Bearing fruit: spotlight on social business in Brazil

Renata Truzzi and Lee Davis

Brazilians are serious about their fruit. From abacaxi (pineapple) to maracujá (passion fruit), the seemingly endless array of fruits here can be both inspiring and overwhelming. But look in any supermarket and you will see the discerning Brazilian shopper squeezing and smelling each fruit. They know that when they pull back the peel of a perfectly polished, waxed and artificially coloured fruit they’ll likely find an unripe centre. 

Lee DavisAt first glance, the dynamic social enterprise (or more commonly used social business or negocios sociais) sector in Brazil appears mature and ripe for the picking. The Aspen Network of Development Entrepreneurs (ANDE) Brazil chapter is the most active outside North America. There is a tremendous amount of innovation, and the idea of entrepreneurship as a means of achieving social good is increasingly popular.

A recent report conducted by Plano CDE on the ‘social and inclusive business’ sector across Brazil collected data from 140 social/inclusive businesses, 60 incubators, 24 accelerators and 15 investors (while few were exclusively focused on supporting social enterprise, many were active in doing so even if not self-identifying as such). The report unearthed a variety of different types of social business. Most were service-oriented enterprises; education, financial services (microcredit) and culture were the most common sectors of operation, with an emphasis on improving incomes and livelihoods. Most are relatively new, having started within the last decade, and heavily concentrated in the urban south-east. The report concludes that, despite the gaps in meeting the needs of communities at the base of the pyramid, social business can tap into significant market opportunities in education, healthcare, housing and technology in Brazil.

Sowing the seeds
Several social business incubators and accelerators have emerged. Operating in Brazil since 2007, NESsT has supported the development of nearly 50 social enterprises, providing mentoring on feasibility study and business plan development, incubating a portfolio of enterprises over 3-5 years with multiple rounds of financial and business development support, and deploying a network of nearly 50 Brazilian business volunteers to provide additional advice and coaching. ‘We’re starting to see a more mature generation of social enterprises in Brazil that are ready for expansion and scaling,’ says NESsT Brasil portfolio associate Danielle Comar. ‘But very few people are willing to invest in the early stage to build this pipeline. That needs to change if the sector is going to grow.’ Comar points to INCORES, which is now moving into NESsT’s scaling portfolio to expand its enterprise providing job training and placement services for underprivileged youth in Salvador, Bahia.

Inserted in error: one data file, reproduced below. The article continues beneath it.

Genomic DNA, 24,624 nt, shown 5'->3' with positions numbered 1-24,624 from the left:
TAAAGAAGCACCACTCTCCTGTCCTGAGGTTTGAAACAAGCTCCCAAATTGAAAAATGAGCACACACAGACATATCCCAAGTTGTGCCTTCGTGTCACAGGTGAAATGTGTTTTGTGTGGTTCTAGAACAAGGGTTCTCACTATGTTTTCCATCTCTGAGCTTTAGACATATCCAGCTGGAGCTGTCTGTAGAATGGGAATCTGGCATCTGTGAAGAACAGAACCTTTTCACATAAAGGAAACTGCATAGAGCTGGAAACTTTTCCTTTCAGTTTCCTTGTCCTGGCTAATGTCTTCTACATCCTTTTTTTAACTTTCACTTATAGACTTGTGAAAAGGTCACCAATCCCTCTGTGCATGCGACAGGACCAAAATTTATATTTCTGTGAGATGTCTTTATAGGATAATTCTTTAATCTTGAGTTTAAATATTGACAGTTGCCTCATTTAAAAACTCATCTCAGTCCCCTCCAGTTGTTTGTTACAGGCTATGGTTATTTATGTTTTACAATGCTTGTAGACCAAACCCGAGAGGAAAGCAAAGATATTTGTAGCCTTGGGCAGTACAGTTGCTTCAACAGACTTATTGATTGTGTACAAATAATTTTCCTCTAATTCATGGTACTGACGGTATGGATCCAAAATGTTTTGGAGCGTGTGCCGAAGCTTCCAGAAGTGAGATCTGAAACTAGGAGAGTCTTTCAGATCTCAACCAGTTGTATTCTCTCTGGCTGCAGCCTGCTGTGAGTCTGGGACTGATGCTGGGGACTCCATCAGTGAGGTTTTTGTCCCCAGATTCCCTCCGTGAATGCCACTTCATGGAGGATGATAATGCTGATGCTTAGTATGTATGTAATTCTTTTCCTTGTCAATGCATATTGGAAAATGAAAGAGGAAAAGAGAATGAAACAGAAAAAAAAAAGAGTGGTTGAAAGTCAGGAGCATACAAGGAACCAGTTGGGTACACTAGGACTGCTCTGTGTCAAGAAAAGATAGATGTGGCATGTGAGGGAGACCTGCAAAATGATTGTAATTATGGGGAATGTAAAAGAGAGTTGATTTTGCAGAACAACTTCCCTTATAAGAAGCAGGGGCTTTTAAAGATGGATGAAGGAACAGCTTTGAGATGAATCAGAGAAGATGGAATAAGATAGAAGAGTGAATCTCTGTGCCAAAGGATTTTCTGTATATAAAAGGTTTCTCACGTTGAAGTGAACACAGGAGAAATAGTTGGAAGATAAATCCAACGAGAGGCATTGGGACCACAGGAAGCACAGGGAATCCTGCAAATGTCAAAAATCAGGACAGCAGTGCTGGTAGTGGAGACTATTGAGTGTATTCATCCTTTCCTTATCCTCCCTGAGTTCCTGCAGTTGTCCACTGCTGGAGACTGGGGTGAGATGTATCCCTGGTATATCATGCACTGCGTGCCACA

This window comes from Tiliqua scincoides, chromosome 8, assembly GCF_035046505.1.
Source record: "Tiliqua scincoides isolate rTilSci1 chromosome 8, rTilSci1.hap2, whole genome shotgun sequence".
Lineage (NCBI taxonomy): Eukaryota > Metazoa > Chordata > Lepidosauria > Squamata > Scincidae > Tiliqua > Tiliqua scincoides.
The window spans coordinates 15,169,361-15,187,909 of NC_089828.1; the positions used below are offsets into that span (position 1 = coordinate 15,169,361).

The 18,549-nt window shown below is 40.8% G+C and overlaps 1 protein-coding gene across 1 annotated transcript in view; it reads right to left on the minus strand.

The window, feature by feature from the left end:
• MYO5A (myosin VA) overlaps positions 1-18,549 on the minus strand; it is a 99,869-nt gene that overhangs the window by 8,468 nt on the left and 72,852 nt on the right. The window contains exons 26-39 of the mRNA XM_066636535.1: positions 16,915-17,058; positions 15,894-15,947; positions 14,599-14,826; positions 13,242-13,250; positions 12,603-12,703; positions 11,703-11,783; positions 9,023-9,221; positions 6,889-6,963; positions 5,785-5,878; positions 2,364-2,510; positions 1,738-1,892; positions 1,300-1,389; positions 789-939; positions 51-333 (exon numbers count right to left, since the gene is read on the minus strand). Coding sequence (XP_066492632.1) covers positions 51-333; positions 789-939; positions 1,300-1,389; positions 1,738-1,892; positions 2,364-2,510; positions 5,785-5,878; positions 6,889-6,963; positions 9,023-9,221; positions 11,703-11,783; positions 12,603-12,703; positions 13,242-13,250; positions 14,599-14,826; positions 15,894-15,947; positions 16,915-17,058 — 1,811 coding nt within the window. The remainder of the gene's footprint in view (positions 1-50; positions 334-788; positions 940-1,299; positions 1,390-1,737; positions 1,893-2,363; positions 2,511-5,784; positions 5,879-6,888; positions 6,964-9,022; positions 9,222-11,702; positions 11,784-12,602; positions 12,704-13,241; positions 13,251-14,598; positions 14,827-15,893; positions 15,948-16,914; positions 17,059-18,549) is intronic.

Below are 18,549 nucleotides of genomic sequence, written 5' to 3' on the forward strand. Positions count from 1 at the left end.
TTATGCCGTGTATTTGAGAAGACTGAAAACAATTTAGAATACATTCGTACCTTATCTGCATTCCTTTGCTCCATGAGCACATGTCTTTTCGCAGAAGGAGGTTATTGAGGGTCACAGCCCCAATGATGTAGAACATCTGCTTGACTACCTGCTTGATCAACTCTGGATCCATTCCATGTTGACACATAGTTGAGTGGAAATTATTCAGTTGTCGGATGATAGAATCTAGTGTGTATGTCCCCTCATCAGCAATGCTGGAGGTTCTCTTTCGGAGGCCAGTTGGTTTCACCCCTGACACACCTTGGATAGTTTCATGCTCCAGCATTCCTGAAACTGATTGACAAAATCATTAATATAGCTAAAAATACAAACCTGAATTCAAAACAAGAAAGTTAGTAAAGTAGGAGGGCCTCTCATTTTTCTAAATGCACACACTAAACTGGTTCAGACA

Mariana Paál Fernandes of Artemisia confirms this. ‘The social enterprises sector in Brazil is booming,’ she says, but ‘one of the main challenges we face as a sector is to find and accelerate high-potential start-ups to become good social business cases and connect them to the available capital, so they can achieve scale.’ Founded in 2003, Artemisia’s Aceleradora de Impacto or Impact Accelerator supports selected social businesses through an intensive six-month programme, refining the business model, training the management team and connecting them with national and international investors.

A number of other social business evangelists are also emerging. CDI has launched a social business portal ( to promote social business in Brazil. Rio-based Cria Global is launching a new social business accelerator. Instituto de Cidadania Empresarial (ICE), founded in 1999 by a group of Brazilian businessmen to address social inequities, has identified social business as a priority area. The national small business agency, Serviço Brasileiro de Apoio às Micro e Pequenas Empresas (SEBRAE), is supporting the development of social business, recognizing its potential for extending economic opportunity to excluded communities.

There is also some interesting innovation among both multinational and national corporations in supporting social businesses and making an effort to integrate them into their supply chain. Coca-Cola Brasil has set up a dedicated business unit on social enterprise (as opposed to a philanthropic programme) engaging with key social businesses as suppliers. These include Rede Asta, which links small producers with markets for their goods, and Doe Seu Lixo, which has developed a recycling service with brand-name clients like Itaú. Brazilian social enterprise Solidarium has developed a business partnership with Walmart Brasil and other large retailers to connect its network of local producers with major market outlets. Instituto Redecard, the social arm of the merchant credit and debit payments processor, has focused its efforts on education for entrepreneurship, particularly for small entrepreneurs, including social businesses. ‘Investing in the development of social businesses in Brazil has been very positive for us,’ says Viviane Behar, director of the Institute, which has supported Artemisia’s Impact Accelerator programme with financial and employee volunteer support since 2011.

Enter impact investing

There is also a growing interest in social business from investors in Brazil. An impact investing ecosystem is evolving, including a fledgling impact investing exchange, BRiiX, and several new homegrown funds. Among them, Instituto Ventura was an early entrant in investing in environmentally focused social businesses in Brazil, while Vox Capital has also generated tremendous attention, having invested in both Banco Pérola, a microcredit organization focusing on young low-income micro entrepreneurs, and Saútil, an online platform that provides low-income populations with access to health information.